Last year was a doozy for Nebraska farmers and ranchers. Blizzards, floods, delayed planting, livestock death losses, a late harvest, trade disputes, and other out-of-the-ordinary events created production problems, management headaches, and higher costs.
Despite all this, forecasts suggest net farm income for the year will tick upwards. The USDA estimated Nebraska net farm income in 2018 at $2.61 billion, exceeding 2017 by 14 percent. Estimates of Nebraska net farm income for 2019 have yet to be made, however, the latest national forecast suggests 2019 net farm income will increase 10 percent. Nebraska farm income doesn’t always mimic U.S. numbers, but most observers expect 2019 farm income to rise above $3 billion.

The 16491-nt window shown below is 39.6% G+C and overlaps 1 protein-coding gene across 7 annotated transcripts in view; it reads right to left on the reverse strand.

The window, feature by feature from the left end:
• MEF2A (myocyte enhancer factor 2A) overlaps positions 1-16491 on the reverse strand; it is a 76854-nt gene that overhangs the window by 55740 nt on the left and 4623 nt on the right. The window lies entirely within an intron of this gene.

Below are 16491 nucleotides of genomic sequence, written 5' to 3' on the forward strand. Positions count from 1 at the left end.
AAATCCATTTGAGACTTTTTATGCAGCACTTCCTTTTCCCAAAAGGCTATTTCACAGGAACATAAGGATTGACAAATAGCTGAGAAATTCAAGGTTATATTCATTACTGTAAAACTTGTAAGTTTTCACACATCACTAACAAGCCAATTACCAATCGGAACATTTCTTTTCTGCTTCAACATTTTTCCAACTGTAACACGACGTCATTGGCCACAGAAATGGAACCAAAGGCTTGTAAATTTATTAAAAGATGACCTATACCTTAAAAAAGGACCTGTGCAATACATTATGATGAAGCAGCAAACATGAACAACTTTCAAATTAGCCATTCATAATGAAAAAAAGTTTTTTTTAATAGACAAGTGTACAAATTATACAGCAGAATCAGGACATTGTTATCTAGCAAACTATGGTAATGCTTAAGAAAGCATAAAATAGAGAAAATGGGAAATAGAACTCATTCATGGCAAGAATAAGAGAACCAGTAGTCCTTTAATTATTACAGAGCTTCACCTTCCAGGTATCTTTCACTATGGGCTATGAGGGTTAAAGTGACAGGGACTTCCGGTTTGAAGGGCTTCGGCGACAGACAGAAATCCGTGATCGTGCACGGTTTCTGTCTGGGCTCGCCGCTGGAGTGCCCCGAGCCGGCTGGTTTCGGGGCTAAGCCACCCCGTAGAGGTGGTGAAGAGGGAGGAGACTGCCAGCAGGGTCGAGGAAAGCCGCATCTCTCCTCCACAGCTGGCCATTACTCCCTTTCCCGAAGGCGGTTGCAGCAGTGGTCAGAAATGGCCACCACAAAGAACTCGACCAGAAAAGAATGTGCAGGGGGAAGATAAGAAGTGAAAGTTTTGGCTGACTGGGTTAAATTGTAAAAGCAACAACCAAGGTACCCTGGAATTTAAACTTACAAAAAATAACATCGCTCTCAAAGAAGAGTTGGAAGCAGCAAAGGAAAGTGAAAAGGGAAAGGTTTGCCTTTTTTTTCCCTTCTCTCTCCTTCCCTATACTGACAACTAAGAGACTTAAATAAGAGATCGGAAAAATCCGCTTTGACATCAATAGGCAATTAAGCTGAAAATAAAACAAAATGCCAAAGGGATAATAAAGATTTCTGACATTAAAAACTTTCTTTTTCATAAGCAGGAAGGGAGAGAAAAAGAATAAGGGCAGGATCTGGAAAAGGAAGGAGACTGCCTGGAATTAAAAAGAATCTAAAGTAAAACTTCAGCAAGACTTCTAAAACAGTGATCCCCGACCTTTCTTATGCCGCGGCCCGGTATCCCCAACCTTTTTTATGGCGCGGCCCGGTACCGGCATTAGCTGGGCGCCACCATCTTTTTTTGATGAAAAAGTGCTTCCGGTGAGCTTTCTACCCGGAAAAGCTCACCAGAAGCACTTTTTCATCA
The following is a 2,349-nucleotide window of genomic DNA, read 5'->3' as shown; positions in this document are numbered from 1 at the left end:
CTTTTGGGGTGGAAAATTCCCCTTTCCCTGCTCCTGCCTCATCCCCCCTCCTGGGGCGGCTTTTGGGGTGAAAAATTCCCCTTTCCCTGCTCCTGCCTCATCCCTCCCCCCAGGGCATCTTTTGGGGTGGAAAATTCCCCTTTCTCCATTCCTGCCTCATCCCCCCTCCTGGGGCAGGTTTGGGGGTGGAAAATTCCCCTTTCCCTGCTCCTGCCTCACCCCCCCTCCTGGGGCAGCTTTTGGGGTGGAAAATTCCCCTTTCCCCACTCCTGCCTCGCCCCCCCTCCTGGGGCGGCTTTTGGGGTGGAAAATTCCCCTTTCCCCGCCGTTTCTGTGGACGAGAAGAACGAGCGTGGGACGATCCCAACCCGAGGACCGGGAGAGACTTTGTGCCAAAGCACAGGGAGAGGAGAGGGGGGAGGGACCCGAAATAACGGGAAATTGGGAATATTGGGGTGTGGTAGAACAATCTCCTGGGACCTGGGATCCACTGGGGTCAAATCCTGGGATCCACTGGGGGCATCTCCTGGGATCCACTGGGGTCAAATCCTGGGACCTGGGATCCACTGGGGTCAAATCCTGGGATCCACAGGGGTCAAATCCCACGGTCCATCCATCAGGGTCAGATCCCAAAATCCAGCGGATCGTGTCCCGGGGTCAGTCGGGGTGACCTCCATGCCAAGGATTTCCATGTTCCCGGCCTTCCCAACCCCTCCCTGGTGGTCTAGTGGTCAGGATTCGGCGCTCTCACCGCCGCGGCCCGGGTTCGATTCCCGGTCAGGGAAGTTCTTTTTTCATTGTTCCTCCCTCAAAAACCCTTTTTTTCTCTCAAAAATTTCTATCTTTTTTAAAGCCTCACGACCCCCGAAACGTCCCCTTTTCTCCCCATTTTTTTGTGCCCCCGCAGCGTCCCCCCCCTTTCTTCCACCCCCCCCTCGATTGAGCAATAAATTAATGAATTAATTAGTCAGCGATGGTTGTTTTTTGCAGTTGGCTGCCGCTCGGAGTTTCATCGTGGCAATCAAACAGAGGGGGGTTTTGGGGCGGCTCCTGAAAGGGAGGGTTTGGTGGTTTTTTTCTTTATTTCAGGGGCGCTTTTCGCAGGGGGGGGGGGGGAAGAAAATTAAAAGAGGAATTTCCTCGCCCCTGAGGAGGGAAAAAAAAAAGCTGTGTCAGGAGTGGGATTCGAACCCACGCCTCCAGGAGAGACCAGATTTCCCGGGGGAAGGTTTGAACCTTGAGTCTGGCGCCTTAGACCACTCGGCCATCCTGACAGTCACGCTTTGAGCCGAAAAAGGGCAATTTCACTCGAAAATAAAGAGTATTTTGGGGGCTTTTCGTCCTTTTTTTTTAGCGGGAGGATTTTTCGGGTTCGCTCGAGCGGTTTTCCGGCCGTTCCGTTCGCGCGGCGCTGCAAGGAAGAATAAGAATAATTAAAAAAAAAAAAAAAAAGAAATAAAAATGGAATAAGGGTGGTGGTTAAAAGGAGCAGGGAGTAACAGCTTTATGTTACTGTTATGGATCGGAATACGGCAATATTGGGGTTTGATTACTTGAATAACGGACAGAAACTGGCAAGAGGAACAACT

The improved net income, if realized, will be the result of higher corn receipts and Market Facilitation Program (MFP) payments. Corn receipts should be higher because production in the state was largely the same as 2018 and higher prices resulting from production problems elsewhere provided pricing opportunities for Nebraska producers. On the other hand, soybean receipts are expected to be lower due to less acres and production problems. Higher death losses, lower prices, and increased costs mean cow/calf producers saw lower receipts. Returns for the Nebraska cattle feeding sector were also probably down too. MFP payments, designed to mitigate trade losses, are expected to total roughly $1 billion for the year when the final tally is made. So, the MFP payments and larger corn receipts could be enough to push net farm income a bit higher, but still not near the levels seen earlier in the decade.
Source: USDA Economic Research Service